It’s all happening right now.
I mean, right now. It’s like we’re riding on the most wonderful endless carousel (with non-annoying music-box sounds) of exciting opportunities, things to explore, and projects to take on and we don’t want to get off or pass up anything. But, we might actually need to get off because we need to change the laundry over, respond to that mountain of emails that we’ve been meaning to get to, to hang those shelves/organize the basement/plan that birthday party we’ve been plotting. I swear, we were just in control of things a minute ago and now….the pile (that I can see from my magical elephant adorned with flowers on this carousel) really adds up fast.
And it’s not just in a general in-life sort of way, its in a day-to-day way as well. These days just fly by for us. Maybe (probably) they do for you too.
A friend reminded me the other day that Labor Day was the next-to-last hurrah here in Boulder, before the temperatures started dropping, the outdoor pools were drained and the ice cream trucks all went into hibernation (wherever it is that they do that, right?!) She had intended to get to the pool – to, ya know, just lay there and read a book – but never got that chance because the snow flurries arrived shortly afterwards. No, they didn’t stick or stay but…..still. She reminded me that summer will be gone before we know it.
And so, it seemed time to try to recreate this favorite delicious thing that I’ve meant to tackle for a while. This iced coffee is literally one of my favorite things about San Francisco; I used to treat myself some weekends by making a special trip to the Mint Plaza -regardless of the season but especially in the summer – to have a New Orleans Iced Coffee and a Snickerdoodle Cookie. Or an Anise Cigar. But always the coffee. It was my way of reminding myself to slow down, take pause, and appreciate little things about this big place we lived in because they were what made each day so special. In this time of craziness, (when I also seem to be able to use a little extra caffeine in the afternoon,) I dug up their iced coffee recipe and made it my own.
Blue Bottle Coffee‘s original recipe for New Orleans Style Iced Coffee calls for chicory in the brew, but I couldn’t think of any reason why cold cacao wouldn’t be just as good if not better. I love the round taste of the cacao + coffee together, and appreciated not having as much caffeine in the brew when I enjoyed a tall glass as a recovery drink after a late afternoon ride. (This leads me to believe that Teecino would also be a great addition to an iced brewed coffee blend, but that will have to wait till next time.)
SO! The recipe! I hope that you use this formula below as a jumping off point for playing with your own favorite blend. In the several times that I’ve made the batch over the past weeks, I’ve used different ratios of coffee and cacao — sometimes out of curiosity, other times based on what I had on hand. This is by far the most coffee-forward formula but you could increase the ratio to almost 50% cacao and it’s still delicious. The best part about this process, this special summertime drink, is that, like so many things that are homemade, a little forethought is the most important ingredient. That and something special: cacao beans.
Cacao beans are increasingly available these days at natural foods stores and specialty markets. These are – literally- the foundation of all chocolate products, friends! Cacao beans are the seeds of the tropical cacao fruit and are about the size of an almond. They taste rich and creamy, and are full of complex flavor notes ranging from berry to coffee. You could also order them from this online purveyor. If you read the bag that your little cacao beans come in, it might suggest that you could toss them in your trail mix, or your breakfast cereal…but I didn’t find these appropriate places for them. I used a simple coffee grinder to blend mine up and make them more brewable. (FYI: if you don’t want to hunt down whole cacao beans, you could also likely use cacao nibs but be warned that this would be a more expensive venture!)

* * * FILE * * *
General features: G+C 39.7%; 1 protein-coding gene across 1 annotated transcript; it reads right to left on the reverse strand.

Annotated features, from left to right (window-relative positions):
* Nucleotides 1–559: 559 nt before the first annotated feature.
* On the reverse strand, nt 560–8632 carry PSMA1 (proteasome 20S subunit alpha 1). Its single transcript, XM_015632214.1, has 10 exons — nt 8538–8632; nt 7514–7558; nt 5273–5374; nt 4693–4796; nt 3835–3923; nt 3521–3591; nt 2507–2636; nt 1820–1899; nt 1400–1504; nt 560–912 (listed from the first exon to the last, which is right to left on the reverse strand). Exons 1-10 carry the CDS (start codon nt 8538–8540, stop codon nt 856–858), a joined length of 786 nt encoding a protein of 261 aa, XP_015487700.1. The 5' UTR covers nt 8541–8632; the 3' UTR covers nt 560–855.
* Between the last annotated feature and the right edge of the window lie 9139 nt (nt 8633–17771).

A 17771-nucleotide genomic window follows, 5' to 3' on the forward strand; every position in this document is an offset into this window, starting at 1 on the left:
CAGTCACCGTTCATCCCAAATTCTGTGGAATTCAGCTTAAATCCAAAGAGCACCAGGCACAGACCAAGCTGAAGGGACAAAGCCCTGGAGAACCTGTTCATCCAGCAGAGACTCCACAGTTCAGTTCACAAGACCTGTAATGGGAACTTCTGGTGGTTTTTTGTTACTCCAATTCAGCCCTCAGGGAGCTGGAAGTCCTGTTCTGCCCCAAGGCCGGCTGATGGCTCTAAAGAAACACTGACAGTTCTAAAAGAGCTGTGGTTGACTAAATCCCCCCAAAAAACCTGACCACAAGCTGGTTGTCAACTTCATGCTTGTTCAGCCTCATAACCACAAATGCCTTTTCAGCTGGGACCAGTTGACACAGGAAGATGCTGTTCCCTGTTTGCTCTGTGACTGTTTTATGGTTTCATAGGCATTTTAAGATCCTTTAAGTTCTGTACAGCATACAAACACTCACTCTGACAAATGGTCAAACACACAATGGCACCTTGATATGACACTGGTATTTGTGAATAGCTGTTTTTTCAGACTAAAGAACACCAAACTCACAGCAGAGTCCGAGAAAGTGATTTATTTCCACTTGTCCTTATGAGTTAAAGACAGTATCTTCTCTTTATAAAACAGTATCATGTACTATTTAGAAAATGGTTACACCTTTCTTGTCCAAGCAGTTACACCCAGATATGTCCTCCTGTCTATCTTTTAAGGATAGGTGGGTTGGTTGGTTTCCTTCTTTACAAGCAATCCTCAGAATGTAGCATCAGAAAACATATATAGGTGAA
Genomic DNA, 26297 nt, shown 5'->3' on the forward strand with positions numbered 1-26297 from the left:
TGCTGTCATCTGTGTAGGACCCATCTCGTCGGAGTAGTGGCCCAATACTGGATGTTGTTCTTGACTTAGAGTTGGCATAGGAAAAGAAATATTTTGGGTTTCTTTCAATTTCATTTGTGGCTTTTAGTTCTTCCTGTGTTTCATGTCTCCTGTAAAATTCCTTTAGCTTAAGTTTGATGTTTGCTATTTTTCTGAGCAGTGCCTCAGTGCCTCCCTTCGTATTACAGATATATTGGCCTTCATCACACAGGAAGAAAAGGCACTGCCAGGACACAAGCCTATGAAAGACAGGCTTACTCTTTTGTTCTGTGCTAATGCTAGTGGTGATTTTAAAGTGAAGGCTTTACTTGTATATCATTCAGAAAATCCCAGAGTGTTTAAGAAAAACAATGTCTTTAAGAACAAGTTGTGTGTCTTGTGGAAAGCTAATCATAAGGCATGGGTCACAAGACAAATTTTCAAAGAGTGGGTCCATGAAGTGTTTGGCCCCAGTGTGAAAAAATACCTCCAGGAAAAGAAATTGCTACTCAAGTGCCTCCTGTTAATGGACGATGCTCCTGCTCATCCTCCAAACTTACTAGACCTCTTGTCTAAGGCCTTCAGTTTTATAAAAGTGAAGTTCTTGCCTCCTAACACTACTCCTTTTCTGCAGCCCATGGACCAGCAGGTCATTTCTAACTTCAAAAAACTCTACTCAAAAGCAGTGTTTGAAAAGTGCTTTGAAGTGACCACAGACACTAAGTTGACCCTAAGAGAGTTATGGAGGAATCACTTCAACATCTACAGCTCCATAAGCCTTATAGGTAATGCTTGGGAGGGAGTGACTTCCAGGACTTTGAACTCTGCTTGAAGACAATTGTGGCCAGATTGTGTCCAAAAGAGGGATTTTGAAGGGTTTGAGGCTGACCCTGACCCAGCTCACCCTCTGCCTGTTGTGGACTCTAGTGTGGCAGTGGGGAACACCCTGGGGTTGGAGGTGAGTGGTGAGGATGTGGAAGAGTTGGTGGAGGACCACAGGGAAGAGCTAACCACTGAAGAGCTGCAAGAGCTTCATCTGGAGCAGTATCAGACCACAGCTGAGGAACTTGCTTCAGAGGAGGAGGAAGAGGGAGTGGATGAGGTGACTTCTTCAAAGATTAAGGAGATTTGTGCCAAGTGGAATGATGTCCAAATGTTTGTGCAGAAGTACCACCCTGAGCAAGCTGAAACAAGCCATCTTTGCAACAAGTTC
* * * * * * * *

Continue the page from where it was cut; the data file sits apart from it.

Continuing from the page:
One more note on equipment: to be precise you’ll need a kitchen scale, a coffee grinder (for grinding the cacao beans, and coffee of course) and a fine metal sieve or strainer. If you leave out the scale you could likely eyeball the blend…..but I wouldn’t recommend leaving out the sieve! It’s recommended that you grind the beans just before you start the brewing, but you could grind the cacao beans a day before if you like. Brew on! – xo L
- one pound of coarsely ground coffee
- 42g of coarsely ground cacao beans
- 1/3 cup of honey (of to taste) at room temperature
- milk of your choosing
- a kitchen scale
- a large stockpot
- a fine metal sieve
- a wooden spoon, for stirring
- Add both the coffee grounds, and the ground cacao beans, to your stockpot. Pour 2.5 cups of cold water into the stockpot and give the mixture a few gentle stirs so that all of the grounds are immersed in the water. Then, place the lid on the stockpot and allow the mixture to steep for 12 hours at room temperature.
- After the coffee has steeped, set the fine mesh sieve over a deep bowl. Then, break the coffee crust with the wooden spoon (this will make it easier to pour!) Slowly strain the steeped coffee with the sieve into the bowl. You'll have roughly 4-5 cups of coffee concentrate. The concentrate will be deeply dark and may (unappetizingly enough) look like used motor oil.
- Next, add 3 oz/1/3 cup of honey to the concentrate and stir it completely with the wooden spoon.